Further Reading: 7 Fire Kit Survival Essentials That You Should Carry

Bic Lighter

The Bic is the gold standard for fire-making, and it’s as cheap as dirt. It’s always wise and fun to learn different methods of fire making. But don’t kid yourself when you need to start a fire – the rule of thumb still applies. Use the fastest and easiest method you have.

The Bic gets a bad wrap for two reasons. One is that it doesn’t work when it’s cold. While this is true, I don’t have that problem, as I keep mine in an inner pocket close to my body. It’s an issue for any gas lighters, so it’s not just a Bic problem rather than a fuel problem. 

The second is water. Yes, if you drop it in water and it gets water-logged, it won’t work. But if you blow on it fiercely, it’s far easier than you think to dry it out and get it working again. I’m talking 30 seconds here, and you can fix a wet Bic.

Pro Tip!

Wrap gorilla tape around your bic. The tape is handy for gear repair or even medical. It’s also a phenomenal tinder that burns easily and for a long time. The duct tape will save your backside one day.

Matches

This one’s a no-brainer, sort of. Matches have changed over the years. Don’t take the cute and cuddly candle matches into the woods. We have super matches nowadays that come in waterproof containers, such as the UCO Stormproof Match Kit.

Ferrocerium Rod

Fire Making with a Ferro Rod

The fire steel! Throwing sparks in the thousands of degrees, thousands of times and working in any weather conditions. It’s the ultimate backup. Not sure how to use a Ferro Rod – no worries, we’ve got you covered in How to Use a Ferro Rod. It’s a skill set that you should know and master. 

In a nutshell, carry some vaseline-soaked cotton balls in a ziplock, which is foolproof. The spine of the Morakniv Garberg Carbon knife I keep talking about will work with the Ferro Rod to generate those very sparks. That’s, of course, if you lose the striker that comes with the Ferro Rod. Kick it up yet another notch with a rod and magnesium bar combo, such as the Fire-Fast Trekker.

Let’s Get Back to Fuel for a Fire in the Snow

This post assumes you have some basic fire knowledge, which we can skip. We covered what tools you need and why. We also covered elevating the fire off the ground and snow, which is the single most important takeaway today. Let’s hone in on those wood skills a little more before we wrap up.

How to Identify a Dead-Standing Tree

It’s late fall, winter or early spring since there’s snow on the ground. That also means the leaves are down, and let’s face it, most deciduous trees look the same now. It can be challenging to spot a dead tree this time of year.

Pro Tip!

If in doubt, a quick check on any branch for dryness is snapping it. Dry branches don’t tear – they snap. They’ll also burn well!

If a tree is split heavily somewhere from storm damage or leaning super heavily, it’s probably dead. Ash trees are dying in droves thanks to the Emerald Ash Borer Beetle. With dead ash trees, you’ll notice the tree is missing a lot of bark. Underneath, the barkless sections will be a brighter yellowish colour. Trees missing a lot of bark are always a dead giveaway.

Woodpecker or rot holes are typically a good sign of dead or dying trees. And, of course, when a tree looks sickly or rotting, it’s a good sign you found a winner. 

Other Useful Trees

The bark from birch trees makes for excellent tinder. Birch bark will burn for a fair amount of time and is a great free resource. Scrapping birch bark (with the knife’s 90-degree spine, like the Morakniv Garberg) and then using the Ferro Rod on it works well – if you forgot the cotton balls at home!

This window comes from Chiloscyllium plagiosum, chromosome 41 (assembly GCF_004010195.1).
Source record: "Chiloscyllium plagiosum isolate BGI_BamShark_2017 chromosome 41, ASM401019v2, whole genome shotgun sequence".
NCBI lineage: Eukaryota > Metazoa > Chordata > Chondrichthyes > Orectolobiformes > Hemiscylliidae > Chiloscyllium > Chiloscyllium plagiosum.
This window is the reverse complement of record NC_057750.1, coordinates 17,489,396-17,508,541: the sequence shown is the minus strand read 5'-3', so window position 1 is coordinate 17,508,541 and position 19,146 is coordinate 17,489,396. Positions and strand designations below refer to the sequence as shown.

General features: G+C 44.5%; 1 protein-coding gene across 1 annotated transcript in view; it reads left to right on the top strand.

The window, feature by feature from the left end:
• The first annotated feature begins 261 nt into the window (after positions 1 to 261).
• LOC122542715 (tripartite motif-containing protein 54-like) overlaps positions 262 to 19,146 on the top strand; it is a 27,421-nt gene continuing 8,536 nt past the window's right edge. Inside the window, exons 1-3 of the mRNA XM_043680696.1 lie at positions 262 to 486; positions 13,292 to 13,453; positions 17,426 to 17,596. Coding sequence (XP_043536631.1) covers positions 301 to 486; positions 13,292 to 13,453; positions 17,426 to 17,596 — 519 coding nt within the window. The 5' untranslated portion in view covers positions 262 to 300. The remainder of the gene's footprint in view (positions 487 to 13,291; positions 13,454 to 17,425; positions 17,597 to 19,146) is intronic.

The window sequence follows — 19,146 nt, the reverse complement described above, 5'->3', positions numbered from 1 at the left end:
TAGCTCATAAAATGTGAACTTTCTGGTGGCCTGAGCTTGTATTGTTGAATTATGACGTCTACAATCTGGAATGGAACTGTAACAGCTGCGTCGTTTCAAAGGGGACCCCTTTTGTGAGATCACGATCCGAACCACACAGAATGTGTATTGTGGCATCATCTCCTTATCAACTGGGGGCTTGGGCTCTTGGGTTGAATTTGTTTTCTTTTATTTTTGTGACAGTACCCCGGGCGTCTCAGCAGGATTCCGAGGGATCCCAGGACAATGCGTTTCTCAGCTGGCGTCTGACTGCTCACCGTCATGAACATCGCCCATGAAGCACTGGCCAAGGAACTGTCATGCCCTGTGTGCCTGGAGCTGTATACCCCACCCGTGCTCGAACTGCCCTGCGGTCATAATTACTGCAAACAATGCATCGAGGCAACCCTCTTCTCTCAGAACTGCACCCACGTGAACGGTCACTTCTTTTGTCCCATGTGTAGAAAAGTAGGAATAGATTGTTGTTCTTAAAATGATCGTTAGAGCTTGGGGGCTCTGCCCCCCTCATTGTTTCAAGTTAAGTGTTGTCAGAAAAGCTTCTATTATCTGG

Fatwood from Pine is fantastic, but learning how to find it takes time. It’s the exception to dead trees on the ground. When a pine tree dies, all the oily sap inside it, which burns exceptionally, will flow to the bottom – this includes branches sticking up on a flat laying tree! That means you can find it accessible from the forest floor. Like birch bark, you can scrape fatwood using a Ferro Rod. These shavings can then be used as tinder. Even larger pieces will burn extremely well.

Punk wood. Wood that is rotting turns “punky.” You’ll know a rotting piece by sight, but it’s also substantially lighter. Punk wood is another excellent fire starter, and it’s another item scooped from the forest floor. Just don’t forget, you can open wood up and grab inner pieces which are drier.

RELATED: How to Build a Campfire: The Basics of Fire Building

Fire in the Snow

Don’t just read about fire-making in the snow – get out and try it! You’ll be happy you did, especially if you ever find yourself in a situation where you need to make a fire in the snow for survival. Next time you are in the woods, make it a habit to learn how to identify dead-standing trees.

Lastly, take the kids on a fatwood scavenger hunt. Why pay $20 for a small piece in an outdoor store? When you find a good section in a tree, you’ll find what would have cost you hundreds of dollars if you had to buy it in-store. If successful, throw some in your pack and understand that all the time you just spent looking for it will save you when you need it most one day.

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How To Make Fire in the Snow
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Stelios Lazos
Stelios Lazos

Stelios comes from the corporate world where he was a highly successful executive. Inspired by his love for the outdoors he has re-located with his family to live to the BushLife where he blogs about his adventures. Finding inspiration in the never-ending questions from aspiring outdoors people, Stelios aims to share his knowledge, one post at a time.